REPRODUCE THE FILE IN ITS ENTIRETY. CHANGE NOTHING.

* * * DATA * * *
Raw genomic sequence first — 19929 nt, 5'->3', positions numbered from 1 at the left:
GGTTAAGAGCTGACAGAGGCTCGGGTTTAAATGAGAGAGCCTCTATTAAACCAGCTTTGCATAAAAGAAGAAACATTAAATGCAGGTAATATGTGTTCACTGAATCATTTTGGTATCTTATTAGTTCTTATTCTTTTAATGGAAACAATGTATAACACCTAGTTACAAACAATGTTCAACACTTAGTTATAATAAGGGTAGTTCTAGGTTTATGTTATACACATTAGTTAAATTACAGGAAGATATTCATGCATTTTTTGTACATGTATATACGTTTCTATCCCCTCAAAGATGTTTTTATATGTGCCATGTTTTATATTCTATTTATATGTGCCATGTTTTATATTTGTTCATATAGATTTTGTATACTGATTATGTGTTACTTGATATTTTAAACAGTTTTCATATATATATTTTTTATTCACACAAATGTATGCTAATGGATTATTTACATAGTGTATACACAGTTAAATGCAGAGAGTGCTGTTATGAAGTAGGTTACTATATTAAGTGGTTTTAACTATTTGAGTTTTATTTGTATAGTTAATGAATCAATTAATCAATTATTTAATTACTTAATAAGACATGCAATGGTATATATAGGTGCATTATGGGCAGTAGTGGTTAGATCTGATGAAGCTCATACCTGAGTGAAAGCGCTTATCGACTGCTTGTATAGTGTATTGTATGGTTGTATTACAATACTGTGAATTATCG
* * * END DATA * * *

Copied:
Raw genomic sequence first — 19929 nt, 5'->3', positions numbered from 1 at the left:
GGTTAAGAGCTGACAGAGGCTCGGGTTTAAATGAGAGAGCCTCTATTAAACCAGCTTTGCATAAAAGAAGAAACATTAAATGCAGGTAATATGTGTTCACTGAATCATTTTGGTATCTTATTAGTTCTTATTCTTTTAATGGAAACAATGTATAACACCTAGTTACAAACAATGTTCAACACTTAGTTATAATAAGGGTAGTTCTAGGTTTATGTTATACACATTAGTTAAATTACAGGAAGATATTCATGCATTTTTTGTACATGTATATACGTTTCTATCCCCTCAAAGATGTTTTTATATGTGCCATGTTTTATATTCTATTTATATGTGCCATGTTTTATATTTGTTCATATAGATTTTGTATACTGATTATGTGTTACTTGATATTTTAAACAGTTTTCATATATATATTTTTTATTCACACAAATGTATGCTAATGGATTATTTACATAGTGTATACACAGTTAAATGCAGAGAGTGCTGTTATGAAGTAGGTTACTATATTAAGTGGTTTTAACTATTTGAGTTTTATTTGTATAGTTAATGAATCAATTAATCAATTATTTAATTACTTAATAAGACATGCAATGGTATATATAGGTGCATTATGGGCAGTAGTGGTTAGATCTGATGAAGCTCATACCTGAGTGAAAGCGCTTATCGACTGCTTGTATAGTGTATTGTATGGTTGTATTACAATACTGTGAATTATCG